Friday, 28 January 2011

Head and Heart

Are you talking yourself into what you really want, or out of it?

Do you know what you really want? Perhaps, at least, you are being nudged towards it.

Is circumstance seeming to push you out of one way of living or into another? Do you carry an unlived life around within you?

Are you full of frustration, even grief and rage at the choices you are making? Or are you just numb?

Do you know what you really want? Have you even considered what that is outside of all you have been raised to do and pretend to be?

Are you living a connected or a conditioned life?

What you really want is simple and associated with what your heart tells you. Can you access what that is?

Can you detect the difference between your head and your heart?

Your head is full of what everyone else thinks and says. It has a notion of right and wrong, plausible and impossible, desirable and unacceptable. It is probably in control.

Even when you access your heart, your head is difficult to overcome. It can talk you out of almost anything. It analyses and paralyses. As a tool, it is useful, when you know what you want. For that, though, you need your heart.

Your heart is closer to who you are. It cannot lie or confuse. It knows the way and doesn't bother about details, because those work themselves out. You can use your head for them, once you have found direction. Until you have done that, your head is a problem.

Your head is your inner dialogue. Your heart is your guide. What you really want is seeded inside you and entirely plausible. You may be using your thinking to materialise or suppress it. Your thinking may be using you.

When your head serves your heart, you shift into gear.

Wednesday, 19 January 2011


The single source of real rejuvenation is nothingness.

Just a small taste of that during sleep each night refreshes our consciousness. Without it, the world is a dark place. With regular contact, the world becomes beautiful.

We understand ourselves as a conglomerate of complexities: personality, memory, aspiration, mind and body. These are all tensions, struggles, things, that occupy our energies all day.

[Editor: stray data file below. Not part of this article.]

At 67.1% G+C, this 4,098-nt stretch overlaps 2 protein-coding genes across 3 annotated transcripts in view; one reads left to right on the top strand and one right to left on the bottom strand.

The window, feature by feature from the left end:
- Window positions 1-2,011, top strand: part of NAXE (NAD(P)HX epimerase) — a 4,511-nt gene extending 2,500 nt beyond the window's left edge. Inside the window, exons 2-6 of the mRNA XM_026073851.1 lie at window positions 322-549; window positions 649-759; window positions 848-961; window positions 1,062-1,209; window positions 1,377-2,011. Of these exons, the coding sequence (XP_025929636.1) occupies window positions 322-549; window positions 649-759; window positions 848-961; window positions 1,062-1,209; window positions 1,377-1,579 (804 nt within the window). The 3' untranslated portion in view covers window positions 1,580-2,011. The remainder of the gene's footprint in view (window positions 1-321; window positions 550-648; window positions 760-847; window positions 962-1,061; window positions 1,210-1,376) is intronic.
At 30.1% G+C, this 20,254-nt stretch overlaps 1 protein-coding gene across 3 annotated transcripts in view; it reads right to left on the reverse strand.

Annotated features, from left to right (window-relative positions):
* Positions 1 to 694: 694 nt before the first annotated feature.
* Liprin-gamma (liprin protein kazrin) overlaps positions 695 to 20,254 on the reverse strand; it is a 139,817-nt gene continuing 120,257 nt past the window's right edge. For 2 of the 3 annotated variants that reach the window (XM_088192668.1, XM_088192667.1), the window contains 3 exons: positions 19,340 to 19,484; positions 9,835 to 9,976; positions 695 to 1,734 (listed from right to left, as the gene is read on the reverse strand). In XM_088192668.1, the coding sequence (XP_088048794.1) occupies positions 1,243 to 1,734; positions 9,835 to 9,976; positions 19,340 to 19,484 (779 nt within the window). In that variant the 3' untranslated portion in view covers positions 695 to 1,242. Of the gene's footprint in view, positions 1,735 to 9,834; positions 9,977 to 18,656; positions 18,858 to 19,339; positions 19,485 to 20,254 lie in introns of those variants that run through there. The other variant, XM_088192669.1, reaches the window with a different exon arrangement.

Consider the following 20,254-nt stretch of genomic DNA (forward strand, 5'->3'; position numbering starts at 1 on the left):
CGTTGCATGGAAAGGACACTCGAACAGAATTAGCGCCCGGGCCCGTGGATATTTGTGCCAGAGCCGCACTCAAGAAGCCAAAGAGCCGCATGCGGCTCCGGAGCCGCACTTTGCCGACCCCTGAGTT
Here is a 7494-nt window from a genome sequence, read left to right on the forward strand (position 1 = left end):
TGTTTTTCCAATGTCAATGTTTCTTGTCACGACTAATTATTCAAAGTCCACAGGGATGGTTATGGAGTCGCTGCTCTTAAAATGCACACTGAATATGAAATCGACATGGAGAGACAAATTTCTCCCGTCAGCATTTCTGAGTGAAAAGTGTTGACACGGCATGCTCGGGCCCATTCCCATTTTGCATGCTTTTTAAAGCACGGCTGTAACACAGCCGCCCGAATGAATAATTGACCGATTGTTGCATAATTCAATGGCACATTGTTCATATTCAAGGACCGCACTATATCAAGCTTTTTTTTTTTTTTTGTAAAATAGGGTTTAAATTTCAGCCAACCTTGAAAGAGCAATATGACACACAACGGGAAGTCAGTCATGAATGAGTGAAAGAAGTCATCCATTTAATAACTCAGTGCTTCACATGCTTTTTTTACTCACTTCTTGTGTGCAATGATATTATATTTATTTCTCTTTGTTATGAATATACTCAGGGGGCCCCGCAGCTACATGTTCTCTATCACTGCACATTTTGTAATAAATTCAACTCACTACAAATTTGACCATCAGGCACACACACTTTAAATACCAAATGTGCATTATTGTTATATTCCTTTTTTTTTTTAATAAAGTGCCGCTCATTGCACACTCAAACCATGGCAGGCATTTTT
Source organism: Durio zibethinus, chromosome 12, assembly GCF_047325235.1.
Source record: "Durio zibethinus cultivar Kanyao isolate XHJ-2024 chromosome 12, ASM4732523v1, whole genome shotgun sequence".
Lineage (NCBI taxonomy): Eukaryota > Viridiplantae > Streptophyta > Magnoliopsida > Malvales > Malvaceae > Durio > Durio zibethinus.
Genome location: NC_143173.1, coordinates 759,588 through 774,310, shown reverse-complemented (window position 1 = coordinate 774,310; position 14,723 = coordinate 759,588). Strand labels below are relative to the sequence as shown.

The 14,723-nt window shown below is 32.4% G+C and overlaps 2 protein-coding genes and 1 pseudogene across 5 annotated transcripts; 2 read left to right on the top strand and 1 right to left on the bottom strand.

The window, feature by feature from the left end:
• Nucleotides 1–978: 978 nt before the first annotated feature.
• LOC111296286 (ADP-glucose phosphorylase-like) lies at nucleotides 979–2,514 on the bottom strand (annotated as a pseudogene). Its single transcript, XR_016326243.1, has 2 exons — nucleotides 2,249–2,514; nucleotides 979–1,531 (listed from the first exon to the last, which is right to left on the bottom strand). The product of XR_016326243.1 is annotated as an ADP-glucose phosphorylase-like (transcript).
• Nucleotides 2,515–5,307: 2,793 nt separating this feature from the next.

Every night, we return to source, or should do, to rediscover ourselves in our essence.

At first, before falling asleep, we need to stop doing and let being take over. Then sleep comes of its own accord. You cannot make yourself sleep, it is a state of passivity. You allow it and it swallows you. You stop and it starts.

Then, as it takes over, you disappear further and deeper into it. Each layer you descend through leaves less of you. The mind, still active in dreams, eventually drops, too, until all of what constitutes you is absent. No more personality, thinking or tension. Just nothingness, a reconnection with source.

In a full night's sleep, this happens only for a short time, and, with our modern lifestyles, not nearly as much as we need it to. When we don't it get enough, we feel as if we haven't even slept. We may wake up more tired than when we laid down.

When we do commune sufficiently with absolute stillness, we wake up feeling vital. We live quality lives. Time out of ourselves brings us back with essential energy.

The other way to integrate with nothingness is through meditation. This does not imply any particular practice, posture or penance, just presence. It can come through sitting or lying still, being in nature, exercising, being creative, or doing your work mindfully.

Anything that silences the mind, takes you inwards, and brings a feeling of time standing still is meditative.

The difference between meditation and sleep is that in meditation you are conscious. In deep sleep, you are not there but you are not aware of it. In meditation, all the layers have fallen away, and you have disappeared, but awareness remains, crystal clear, unclouded.

Meditation rejuvenates too, and, combined with sound sleep, reveals what life really is. In time, the tensions lose their grip and blissfulness surrounds you as you go about your business.

Connecting with nothingness brings happy resourcefulness.

Tuesday, 11 January 2011


Who argues?

Unhappy people with a bee in their bonnet. Arrogant people who want to prove their importance. Ignorant people who don't know better. Partners in a power struggle.

When you are aware and awake, you are not going to argue.

What is there to argue about? If you know something, you will listen or share but not defend or impose. If you don't know, you will discover.

You will not be attached to your position, because knowing needs no attachment, and not knowing needs openness. The other may help but cannot hinder.

Who is there to argue with? Someone who knows when you don't will supply you with insight. Someone who does not know will either be receptive to your sharing or insistent on their ignorance.

Someone who thinks they know when they don't will be a pointless pursuit. And someone who knows as well as you do will commune with you in silence or stillness, a joyful resonance.

Some people define themselves by arguing: drama-addicted lovers, power-hungry parents, philosophers, politicians. Children.

They strengthen their egos in the name of love or intelligent debate. Or childishness. They use beautiful words to conceal their ugliness. Or simply don't know better.

You may feel somehow left out of their self-important endeavours, and drawn to get involved. But there is no need to be insecure or to argue.

What is to be gained by arguing? Tension, sharpened cunningness, and false victories. Ruined relationships and reputation.

Argument-free is the way to be.